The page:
Washington, D.C. – House Judiciary Committee Chairman Bob Goodlatte (R-Va.) today gave the following statement on the House floor in support of the REGROUP Act (H.R. 6029). This legislation reauthorizes a federal grant program designed to combat the opioid epidemic enacted under the landmark Comprehensive Addiction and Recovery Act.
Chairman Goodlatte: Mr. Speaker, I yield myself such time as I may consume.
Mr. Speaker, in July 2016, Congress enacted the Comprehensive Addiction and Recovery Act, otherwise known as “CARA.” The statistics then were shocking, and unfortunately they have not yet subsided. More than 64,000 Americans died from drug overdoses in 2016, including illicit drugs and prescription opioids. This figure has nearly doubled in the past decade.
Part of CARA created a comprehensive opioid abuse reduction program at the Department of Justice, which directs Federal resources for drug abuse programs targeted at the opioid problem within our criminal justice system. By establishing this competitive grant program, CARA gives States and localities maximum flexibility to attack opioid abuse issues unique to their communities. States are now able to use the grant funds for a variety of important criminal justice programs, including alternatives to incarceration, treatment programs for incarcerated individuals, juvenile opioid abuse, investigation and enforcement of drug trafficking and distribution laws, and significant training for first responders in carrying and administering opioid overdose reversal drugs like naloxone. States can enlist nonprofit organizations, including faith-based organizations, in the fight against opioid abuse.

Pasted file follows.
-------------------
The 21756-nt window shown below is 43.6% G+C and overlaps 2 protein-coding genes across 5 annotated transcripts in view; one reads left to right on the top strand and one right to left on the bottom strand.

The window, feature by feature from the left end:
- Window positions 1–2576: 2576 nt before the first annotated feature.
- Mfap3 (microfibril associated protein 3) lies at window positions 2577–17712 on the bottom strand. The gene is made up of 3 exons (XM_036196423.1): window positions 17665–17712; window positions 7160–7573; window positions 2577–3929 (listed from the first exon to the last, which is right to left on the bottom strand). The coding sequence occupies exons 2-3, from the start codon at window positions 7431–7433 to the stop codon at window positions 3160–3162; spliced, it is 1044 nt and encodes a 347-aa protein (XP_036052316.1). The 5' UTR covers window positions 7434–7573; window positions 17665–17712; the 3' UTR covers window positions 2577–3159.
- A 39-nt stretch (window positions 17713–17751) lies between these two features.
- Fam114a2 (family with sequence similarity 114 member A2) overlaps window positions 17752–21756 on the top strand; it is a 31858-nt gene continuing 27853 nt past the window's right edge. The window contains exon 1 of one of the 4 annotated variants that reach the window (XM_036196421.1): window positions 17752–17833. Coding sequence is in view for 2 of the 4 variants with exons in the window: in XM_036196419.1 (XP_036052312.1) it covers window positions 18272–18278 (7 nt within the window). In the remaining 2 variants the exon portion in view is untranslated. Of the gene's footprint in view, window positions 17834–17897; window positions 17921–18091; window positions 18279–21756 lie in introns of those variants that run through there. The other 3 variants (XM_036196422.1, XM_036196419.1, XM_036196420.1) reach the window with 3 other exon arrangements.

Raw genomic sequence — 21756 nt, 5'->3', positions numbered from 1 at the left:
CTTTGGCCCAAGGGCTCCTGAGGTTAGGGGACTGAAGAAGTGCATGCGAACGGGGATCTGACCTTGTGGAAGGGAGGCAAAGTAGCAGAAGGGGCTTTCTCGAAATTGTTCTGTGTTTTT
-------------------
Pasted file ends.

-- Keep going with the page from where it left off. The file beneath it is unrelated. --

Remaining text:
In 2016, CARA authorized this new program at $103 million annually over 5 years. However, three months ago Congress tripled that authorization to $330 million, including funds for drug courts, mental health courts, residential drug abuse treatment for state prisoners, and veterans treatment courts. Therefore, the bill before us results in no net increase in spending authorizations and no additional burden on the American taxpayer, which is a responsible, good government approach to this epidemic. This bill reauthorizes the CARA program through 2023, so we can make sure there is no lapse in our efforts against drug addiction.
While members of this body should be proud of our accomplishments, there is still more work to do. I urge my colleges to support this bill and thereby reassure all Americans that we are committed to fighting the opioid epidemic.
I reserve the balance of my time.